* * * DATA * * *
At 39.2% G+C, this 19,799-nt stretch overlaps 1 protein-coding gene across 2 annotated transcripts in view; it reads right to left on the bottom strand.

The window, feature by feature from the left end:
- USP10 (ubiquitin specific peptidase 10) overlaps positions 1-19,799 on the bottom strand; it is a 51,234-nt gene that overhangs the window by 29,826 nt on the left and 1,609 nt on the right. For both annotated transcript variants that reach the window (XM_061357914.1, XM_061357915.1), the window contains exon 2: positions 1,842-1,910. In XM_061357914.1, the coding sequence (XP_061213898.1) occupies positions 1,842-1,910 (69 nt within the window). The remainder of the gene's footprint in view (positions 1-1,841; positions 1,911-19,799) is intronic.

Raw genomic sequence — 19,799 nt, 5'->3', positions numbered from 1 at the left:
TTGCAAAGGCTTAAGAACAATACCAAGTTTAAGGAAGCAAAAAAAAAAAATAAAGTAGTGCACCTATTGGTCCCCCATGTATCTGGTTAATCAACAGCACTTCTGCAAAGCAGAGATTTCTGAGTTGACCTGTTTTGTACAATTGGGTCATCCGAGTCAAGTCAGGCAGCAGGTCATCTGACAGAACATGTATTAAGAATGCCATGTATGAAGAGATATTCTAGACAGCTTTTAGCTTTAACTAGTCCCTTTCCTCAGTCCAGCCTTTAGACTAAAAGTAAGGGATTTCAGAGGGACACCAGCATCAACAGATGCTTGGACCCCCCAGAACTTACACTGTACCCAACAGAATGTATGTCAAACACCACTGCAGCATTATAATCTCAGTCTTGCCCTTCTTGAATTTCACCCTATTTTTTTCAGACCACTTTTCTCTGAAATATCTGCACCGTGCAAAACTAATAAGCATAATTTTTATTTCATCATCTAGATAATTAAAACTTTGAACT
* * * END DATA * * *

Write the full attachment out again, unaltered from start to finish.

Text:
At 39.2% G+C, this 19,799-nt stretch overlaps 1 protein-coding gene across 2 annotated transcripts in view; it reads right to left on the bottom strand.

The window, feature by feature from the left end:
- USP10 (ubiquitin specific peptidase 10) overlaps positions 1-19,799 on the bottom strand; it is a 51,234-nt gene that overhangs the window by 29,826 nt on the left and 1,609 nt on the right. For both annotated transcript variants that reach the window (XM_061357914.1, XM_061357915.1), the window contains exon 2: positions 1,842-1,910. In XM_061357914.1, the coding sequence (XP_061213898.1) occupies positions 1,842-1,910 (69 nt within the window). The remainder of the gene's footprint in view (positions 1-1,841; positions 1,911-19,799) is intronic.

Raw genomic sequence — 19,799 nt, 5'->3', positions numbered from 1 at the left:
TTGCAAAGGCTTAAGAACAATACCAAGTTTAAGGAAGCAAAAAAAAAAAATAAAGTAGTGCACCTATTGGTCCCCCATGTATCTGGTTAATCAACAGCACTTCTGCAAAGCAGAGATTTCTGAGTTGACCTGTTTTGTACAATTGGGTCATCCGAGTCAAGTCAGGCAGCAGGTCATCTGACAGAACATGTATTAAGAATGCCATGTATGAAGAGATATTCTAGACAGCTTTTAGCTTTAACTAGTCCCTTTCCTCAGTCCAGCCTTTAGACTAAAAGTAAGGGATTTCAGAGGGACACCAGCATCAACAGATGCTTGGACCCCCCAGAACTTACACTGTACCCAACAGAATGTATGTCAAACACCACTGCAGCATTATAATCTCAGTCTTGCCCTTCTTGAATTTCACCCTATTTTTTTCAGACCACTTTTCTCTGAAATATCTGCACCGTGCAAAACTAATAAGCATAATTTTTATTTCATCATCTAGATAATTAAAACTTTGAACT